America’s agricultural resources are among the best in the world. American farmers, or perhaps we should call them America’s agribusiness professionals, produce essential financial crops including wheat, corn, beans, grapes, apples, etc. We are all dependent on their productivity. Indeed, American farmers are among the most productive in the world.
In the modern world, farmers need to develop expertise and knowledge in the areas of mechanics, computers, botany, biology, meteorology, law, and, of course, business. They will need to make decisions about futures, mortgages, tax options, and estate planning. Farming is, I note once again, agribusiness.
American farmland was one of the single best investments in the first decade of this century. Recently, however, prices are down. For example, according to the Purdue Agricultural News, farm values in Indiana have fallen about 13 percent in the last two years.
This decline is due, in part, to falling commodity prices. Soy bean prices are down 45 percent since they peaked in 2012. Corn prices are down 56 percent. Most businesses in America could not survive a 50 percent price decline.
In addition to these current challenges, farmers also need to engage in estate planning. They need to evaluate the extent to which their assets will be subject to estate taxes, as they seek to maintain their acreage, the single most important asset of most farmers.
This requires wise and informed estate planning. Well, good luck with that.
Good planning requires a certain level of predictability. Estate tax rates in America, however, have historically been anything but predictable. It was recommended to some rich Americans that they plan their death for 2010, for that year there were no federal estate taxes. Over the previous 10 years, either the deductible amount or the tax rate changed almost every year.
This level of unpredictability was addressed by the American Taxpayer Relief Act of 2012. This act was passed with bipartisan support (unusual during the Obama administration). The Senate passed the bill 89-8; the House passed the bill 257-167. As one source described it, “the American Taxpayer Relief Act of 2012 was passed, which permanently establishes an exemption of $5 million (with inflation adjustment).”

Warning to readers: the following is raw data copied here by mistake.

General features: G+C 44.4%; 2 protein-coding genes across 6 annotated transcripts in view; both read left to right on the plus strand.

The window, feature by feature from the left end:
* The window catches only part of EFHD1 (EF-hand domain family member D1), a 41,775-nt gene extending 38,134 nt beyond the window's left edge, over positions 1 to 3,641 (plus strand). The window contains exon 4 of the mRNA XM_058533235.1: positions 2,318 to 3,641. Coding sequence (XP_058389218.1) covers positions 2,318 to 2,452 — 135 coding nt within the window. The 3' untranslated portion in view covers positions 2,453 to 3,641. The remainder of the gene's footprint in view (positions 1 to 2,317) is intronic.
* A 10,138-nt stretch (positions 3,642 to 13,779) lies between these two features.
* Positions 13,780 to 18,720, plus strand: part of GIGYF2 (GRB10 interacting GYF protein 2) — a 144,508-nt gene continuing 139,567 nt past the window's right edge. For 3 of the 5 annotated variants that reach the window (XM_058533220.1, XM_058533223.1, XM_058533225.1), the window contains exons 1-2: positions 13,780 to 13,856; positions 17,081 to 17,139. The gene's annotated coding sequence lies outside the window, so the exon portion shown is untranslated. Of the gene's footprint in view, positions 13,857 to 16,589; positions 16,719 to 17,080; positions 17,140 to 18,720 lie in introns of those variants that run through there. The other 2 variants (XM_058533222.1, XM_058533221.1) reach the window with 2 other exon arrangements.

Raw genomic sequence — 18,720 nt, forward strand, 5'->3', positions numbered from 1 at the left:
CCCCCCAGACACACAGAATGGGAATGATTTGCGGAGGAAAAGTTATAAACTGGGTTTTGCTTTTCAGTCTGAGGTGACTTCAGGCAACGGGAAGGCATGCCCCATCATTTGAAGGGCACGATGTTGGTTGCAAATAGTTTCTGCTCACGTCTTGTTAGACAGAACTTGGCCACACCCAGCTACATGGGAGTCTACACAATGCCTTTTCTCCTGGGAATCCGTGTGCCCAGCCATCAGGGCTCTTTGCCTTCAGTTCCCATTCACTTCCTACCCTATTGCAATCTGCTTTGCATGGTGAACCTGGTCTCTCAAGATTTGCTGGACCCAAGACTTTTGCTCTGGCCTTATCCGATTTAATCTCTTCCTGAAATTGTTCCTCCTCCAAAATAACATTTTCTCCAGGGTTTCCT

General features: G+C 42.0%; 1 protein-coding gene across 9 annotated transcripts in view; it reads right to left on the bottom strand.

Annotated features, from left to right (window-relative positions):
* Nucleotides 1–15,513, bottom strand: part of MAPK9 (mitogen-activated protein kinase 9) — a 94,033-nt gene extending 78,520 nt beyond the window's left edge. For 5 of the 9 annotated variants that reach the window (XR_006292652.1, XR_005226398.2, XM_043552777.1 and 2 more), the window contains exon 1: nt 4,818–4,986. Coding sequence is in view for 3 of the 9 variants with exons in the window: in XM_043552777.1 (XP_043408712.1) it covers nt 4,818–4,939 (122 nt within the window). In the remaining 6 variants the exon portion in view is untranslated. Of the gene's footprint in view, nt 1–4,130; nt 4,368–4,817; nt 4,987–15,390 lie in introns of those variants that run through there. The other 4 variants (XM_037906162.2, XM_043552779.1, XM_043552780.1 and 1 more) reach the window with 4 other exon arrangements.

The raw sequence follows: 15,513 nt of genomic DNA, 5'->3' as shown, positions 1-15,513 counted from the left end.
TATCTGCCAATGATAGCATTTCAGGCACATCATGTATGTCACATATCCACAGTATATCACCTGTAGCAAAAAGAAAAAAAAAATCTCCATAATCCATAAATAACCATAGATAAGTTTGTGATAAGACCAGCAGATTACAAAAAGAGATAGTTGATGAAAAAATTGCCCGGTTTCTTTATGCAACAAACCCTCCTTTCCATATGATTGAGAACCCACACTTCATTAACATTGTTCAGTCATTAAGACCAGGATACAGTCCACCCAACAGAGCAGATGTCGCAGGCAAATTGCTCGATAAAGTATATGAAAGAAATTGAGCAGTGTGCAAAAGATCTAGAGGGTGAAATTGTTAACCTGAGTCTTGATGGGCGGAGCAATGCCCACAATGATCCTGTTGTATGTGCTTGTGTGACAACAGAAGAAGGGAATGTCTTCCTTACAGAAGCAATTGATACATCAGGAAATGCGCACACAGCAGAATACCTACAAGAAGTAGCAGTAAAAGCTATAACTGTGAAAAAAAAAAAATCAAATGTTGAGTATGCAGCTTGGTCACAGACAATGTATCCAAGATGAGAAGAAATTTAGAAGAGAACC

Except that Hillary Clinton is proposing to both reduce the exemption and increase the tax rate.
I am sure that most Americans would see the figure $5 million (which becomes $10 million for a couple) and conclude that rich Americans ought to be willing to pay a death tax. For small business owners (such as agribusiness professionals), however, financial production and survival often requires significant asset holdings. For farmers, that primarily translates to acreage. Selling or mortgaging acreage to pay estate taxes threatens American farmers, especially when commodity prices are falling.
According to an October 12 column posted at the website of CNBC, Clinton’s estate tax proposal could impact and threaten 90,000 American farms. Many of these are farming business professionals who have planned their estates, assuming the “permanent” Relief Act of 2012 would define the extent of their tax bill, enabling them to make appropriate plans. Instead, however, Clinton threatens a dramatic increase in this tax, an increase that would force many farm heirs to sell or mortgage farming acreage in order to cover their inheritance tax.
Although I have written elsewhere that it is essential that we get our deficit spending under control, it does not seem wise to do so by burdening the livelihood of American agribusiness professionals. I beg our incoming 115th U.S. Congress to maintain the “permanent” estate tax structure as legislated in the American Taxpayer Relief Act of 2012.